But this is an election year, and national politics have become even more toxic and divisive than ever before. Republicans may not be able to stop Judge Jackson’s confirmation in the Senate, thanks to the 50-50 split with the Democrats, plus the tie-breaker from Vice Pres. Kamala Harris (one Democratic senator is still recovering from a stroke however, and there are hopes that he can recover in time to cast his vote), but some GOP’ers have already begun to try to label Jackson as a “radical liberal” enough to scare off any moderate Republicans, like Sen. Murkowski, who is up for re-election now, from supporting her.

Murkowski has already signaled that she is wavering on her vote.

Sen. Graham has already smeared Judge Jackson saying that she is a product of the “radical left”, even though he voted to confirm her earlier. His choice for confirmation was ignored by Biden, plus Graham is seen as still angry with how Democrats treated Associate Justice Brett Kavanaugh during his confirmation hearings several years ago.

Other Republicans, like Sen. Ted Cruz (R- Tx) lambasted Pres. Biden for holding to his pledge to choose a Black woman for the high bench.

"The fact that he's willing to make a promise at the outset, that it must be a Black woman, I gotta say that's offensive,” Cruz said on his podcast. “ You know, Black women are what, 6% of the US population? He's saying to 94% of Americans, 'I don't give a damn about you, you are ineligible.”

Still, some Republicans on the Judiciary Committee, like ranking member Sen. Chuck Grassley (R-Iowa) have pledged to treat Judge Jackson with “respect and civility.’

North Carolina Republican Sen. Thom Tillis echoed that sentiment, saying,” I will treat Judge Jackson with fairness and civility, a basic standard of decency that many Democrats appallingly refused to extend to the Supreme Court nominees under the previous administration.”

The U.S. House does not vote on the president’s judicial nominees, But that didn’t stop two of North Carolina’s five congressional Democrats from weighing in.

“Ketanji Brown Jackson is an eminent legal mind, a respected jurist a trailblazer and a supremely qualified pick for our highest court,” said Rep. Alma Adams (D-NC-12) in a statement. “In addition to her service as both a federal district judge  and now a circuit court judge, her deep insight into criminal justice as a public defender and a member of the U.S. Sentencing Commission is an important asset at this moment in our history.”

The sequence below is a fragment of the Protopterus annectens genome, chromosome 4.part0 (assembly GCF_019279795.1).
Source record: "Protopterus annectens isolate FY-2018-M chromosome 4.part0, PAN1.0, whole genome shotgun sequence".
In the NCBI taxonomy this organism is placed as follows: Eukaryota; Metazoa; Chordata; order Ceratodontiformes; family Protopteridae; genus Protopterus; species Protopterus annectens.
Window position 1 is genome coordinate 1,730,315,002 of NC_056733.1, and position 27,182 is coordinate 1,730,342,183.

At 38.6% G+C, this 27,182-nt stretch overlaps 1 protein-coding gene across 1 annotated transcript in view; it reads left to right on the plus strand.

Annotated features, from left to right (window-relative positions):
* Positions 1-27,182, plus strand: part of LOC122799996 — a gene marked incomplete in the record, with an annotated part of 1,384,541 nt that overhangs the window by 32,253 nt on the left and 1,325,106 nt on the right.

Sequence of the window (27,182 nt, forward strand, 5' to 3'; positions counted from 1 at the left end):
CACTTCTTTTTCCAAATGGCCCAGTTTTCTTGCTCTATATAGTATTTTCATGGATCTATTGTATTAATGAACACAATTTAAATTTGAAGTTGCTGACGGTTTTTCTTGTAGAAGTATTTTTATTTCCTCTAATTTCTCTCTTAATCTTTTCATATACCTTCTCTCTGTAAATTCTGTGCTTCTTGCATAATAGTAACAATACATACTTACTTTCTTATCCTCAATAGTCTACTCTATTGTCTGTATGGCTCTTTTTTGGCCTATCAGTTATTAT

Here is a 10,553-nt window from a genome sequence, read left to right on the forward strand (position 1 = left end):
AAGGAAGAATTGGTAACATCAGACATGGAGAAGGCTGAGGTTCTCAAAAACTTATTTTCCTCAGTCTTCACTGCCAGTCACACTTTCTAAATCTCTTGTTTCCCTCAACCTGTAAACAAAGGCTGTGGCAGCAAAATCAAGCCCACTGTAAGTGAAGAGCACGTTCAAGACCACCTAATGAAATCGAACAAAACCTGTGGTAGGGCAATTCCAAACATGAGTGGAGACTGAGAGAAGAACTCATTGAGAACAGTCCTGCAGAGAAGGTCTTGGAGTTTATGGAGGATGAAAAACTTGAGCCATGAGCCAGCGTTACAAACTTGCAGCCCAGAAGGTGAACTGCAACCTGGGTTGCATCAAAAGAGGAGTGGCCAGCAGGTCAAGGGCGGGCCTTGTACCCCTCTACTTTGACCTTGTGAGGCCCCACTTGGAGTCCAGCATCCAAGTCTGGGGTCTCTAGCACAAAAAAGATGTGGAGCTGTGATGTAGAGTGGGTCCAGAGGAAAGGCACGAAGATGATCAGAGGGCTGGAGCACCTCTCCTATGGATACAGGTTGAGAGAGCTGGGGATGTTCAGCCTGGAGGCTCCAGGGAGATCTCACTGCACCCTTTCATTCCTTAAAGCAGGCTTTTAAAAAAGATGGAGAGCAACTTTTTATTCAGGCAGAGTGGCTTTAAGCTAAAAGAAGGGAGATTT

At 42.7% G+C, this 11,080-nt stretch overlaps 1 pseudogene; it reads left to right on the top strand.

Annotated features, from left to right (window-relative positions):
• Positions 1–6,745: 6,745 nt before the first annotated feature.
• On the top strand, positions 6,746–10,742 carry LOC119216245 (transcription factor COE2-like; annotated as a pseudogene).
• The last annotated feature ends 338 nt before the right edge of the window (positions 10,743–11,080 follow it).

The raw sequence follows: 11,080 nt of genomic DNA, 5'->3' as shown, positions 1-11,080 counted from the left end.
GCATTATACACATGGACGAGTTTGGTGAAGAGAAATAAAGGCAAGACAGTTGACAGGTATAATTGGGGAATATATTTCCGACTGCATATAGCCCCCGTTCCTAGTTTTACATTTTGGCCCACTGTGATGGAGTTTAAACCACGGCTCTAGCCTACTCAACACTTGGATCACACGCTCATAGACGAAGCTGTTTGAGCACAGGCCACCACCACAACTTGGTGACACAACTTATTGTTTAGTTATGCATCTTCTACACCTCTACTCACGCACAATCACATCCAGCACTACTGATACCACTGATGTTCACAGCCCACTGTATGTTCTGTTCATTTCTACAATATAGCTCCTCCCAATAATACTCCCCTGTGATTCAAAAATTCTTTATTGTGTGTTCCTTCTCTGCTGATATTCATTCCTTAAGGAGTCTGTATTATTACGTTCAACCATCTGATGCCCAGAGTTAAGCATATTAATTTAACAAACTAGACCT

And Rep. G. K. Butterfield, himself a former member of the NC Supreme Court, joined those in the progressive movement who staunchly back Judge Jackson.

I am confident Judge Jackson will be a worthy replacement [for Justice Stephen Breyer] to preserve the Supreme Court’s vital role as a defender of our rights and freedoms,” Butterfield said in a statement.

“I look forward to Judge Jackson receiving a fair and swift confirmation process."

Judge Jackson’s confirmation process is expected to continue through March, with a Senate vote in mid to late April. If confirmed, she will take her place on a court where conservative justices outnumber liberals, 6-3.



Monday, February 21, 2022




By Cash Michaels

Contributing writer

As the Federal Bureau of Investigation continues its investigation into several bomb threats called into various HBCUs in North Carolina and across the nation, the latest being at Fayetteville State University just last week, local authorities, as well as the FBI, have been probing a number of threats that have preceded the HBCU cases at public schools systems in North Carolina and beyond.

One educator called the disturbing instances “learning while Black,” and suggested that they are the result of very unbalanced minds trying to intimidate Black progress.

For instance, African-American families of students attending East Wake High School near Raleigh were upset when a racist threat targeting their children appeared online last week. The threat used the N-word twice, ending with “..we will discuss how to get rid of all blacks at East Wake.”

Extra security has been posted at the school while authorities investigate.

Last December, schools in the Charlotte-Mecklenburg, Iredell-Statesville areas reported threats after a viral Tik-Tok challenge urged students to call in threats of violence, causing at least 25% of students being absent at one point.

On Dec. 17th, the U.S. Dept. of Homeland Security had to try to quell fears saying that it didn’t have  “…any information indicating any specific, credible threats to schools but recommends communities remain alert.”

Authorities say many of those threats continued into 2022 with Charlotte police officers sent to a local middle school just last week. 

  In High Point last September, an 18-year-old African-American student was arrested for allegedly posting on Snapchat a “mass violence” threat against Guilford County Public schools. The post displayed several firearms, but after investigating, local authorities deemed the student had no weapons.